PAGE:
As the deadly COVID-19 pandemic continues to spread around the world, local residents awoke to massive shutdowns, including local schools, after a weekend of social distancing.
Early Monday afternoon, City Manager Steve Mermell declared a local emergency closing gyms, bars and private clubs. Sit down service in restaurants was also prohibited, but take out services are still available.
On Sunday, Gov. Gavin Newsom called for bars to close across the state and restaurant owners to cut their capacity in half.
As of Monday, 173,800 people, according to official worldwide counts, are infected with the virus and at least 7,281 people have died.
Meanwhile, locals told Pasadena Now they were adjusting to the changes.
“My wife and I are both approaching 80,” said Pasadena resident Doug Kranwinkle. “I’ve had severe heart problems the last year or so, which we dealt with. So we’re being extra careful because people in my particular demographic are in real danger from this. [We’re] more likely to die than most are. So we’re being careful.”
According to Kranwinkle, he and his wife are washing their hands a lot.
One of the highest risk groups is elderly people with underlying health conditions.
“I’m constantly monitoring the advisories issued by the city on Facebook,” said former Mayor Bill Paparian, who received a kidney transplant last year. “I’ve stopped going to the gym and exercise at home. I frequently wash my hands with antibacterial soap.”
Paparian said he wears an N95 mask in public and carries hand gel and antibacterial wipes at all times. He’s also practicing social distancing, and canceled an important public appearance at the Pasadena Film Festival on Friday afternoon.
So far only two Pasadena residents has tested positive for the virus. Tests are available through a primary care facility.
However, less than 20,000 nationwide people have been tested for the virus.
On Sunday, Governor Gavin Newsom called on seniors to self-quarantine and the CDC urged people not to gather in groups of 50 or more.
“Things for our family have been hard to process from whether to stay at home or go to work?” said one business owner who did not wish to be identified. “Should we buy more food, or do we have enough? How will we pay our bills if some in our family are not working?
“These have been hard conversations to have and I think primarily we are staying calm and know we don’t have perfect answers, nor all the answers.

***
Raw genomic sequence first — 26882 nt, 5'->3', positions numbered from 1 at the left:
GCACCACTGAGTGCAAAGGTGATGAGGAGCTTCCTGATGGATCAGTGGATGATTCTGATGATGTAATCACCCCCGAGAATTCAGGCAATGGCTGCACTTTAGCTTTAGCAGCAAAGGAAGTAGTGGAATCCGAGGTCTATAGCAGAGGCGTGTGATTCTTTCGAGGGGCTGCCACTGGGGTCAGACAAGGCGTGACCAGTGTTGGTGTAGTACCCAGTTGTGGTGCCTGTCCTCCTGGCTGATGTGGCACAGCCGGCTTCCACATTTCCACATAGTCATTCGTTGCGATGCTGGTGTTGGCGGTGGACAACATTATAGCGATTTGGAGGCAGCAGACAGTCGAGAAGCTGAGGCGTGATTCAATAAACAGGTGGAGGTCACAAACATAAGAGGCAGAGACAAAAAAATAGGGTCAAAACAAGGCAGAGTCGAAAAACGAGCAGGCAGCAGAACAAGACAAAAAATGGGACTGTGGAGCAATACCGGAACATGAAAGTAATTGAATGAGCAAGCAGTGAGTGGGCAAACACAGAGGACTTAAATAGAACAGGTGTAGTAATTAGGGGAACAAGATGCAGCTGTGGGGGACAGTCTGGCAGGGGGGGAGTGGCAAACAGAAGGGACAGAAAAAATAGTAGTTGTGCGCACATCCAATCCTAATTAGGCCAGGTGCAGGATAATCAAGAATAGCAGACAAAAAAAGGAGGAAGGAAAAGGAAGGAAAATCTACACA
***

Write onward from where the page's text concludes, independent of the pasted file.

We do know that we need to prioritize focusing on how we can support each other and care for each other. We are people of faith and believe that we will get through these difficult times and we need to stay focused on the most important thing, each other.”
Last week, Pasadena Unified School District Superintendent closed Pasadena’s public schools, leaving parents wondering how 16,000 children would get meals and educational instruction.
The district continues to provide meals for local students.
“I think it’s clearly stressful, especially on the kids,” said local parent Patric Shopbell. “They’re worrying about a lot of different things. On the one side they’re really disappointed at the canceling of all their activities and things. But on the other hand, I think they’re also just a bit worried because it’s a lot of uncertainty and a lot of things. They just don’t know what’s going to happen.”
Other parents said they thought the district made the right move and had laptops ready to go for continued instruction.
“This is a scary situation. You see things like this happen in the movies but you would never ever think that it would actually come to light and be a day-to-day thing, but on a positive note it will help us as a society prepare in the future for such things like this,” said Natasha Gardner, whose son attends John Muir. “This is something that you would never think will be a global epidemic when it comes to sickness, so hopefully they will put more precautions and take health care seriously in the United States now.”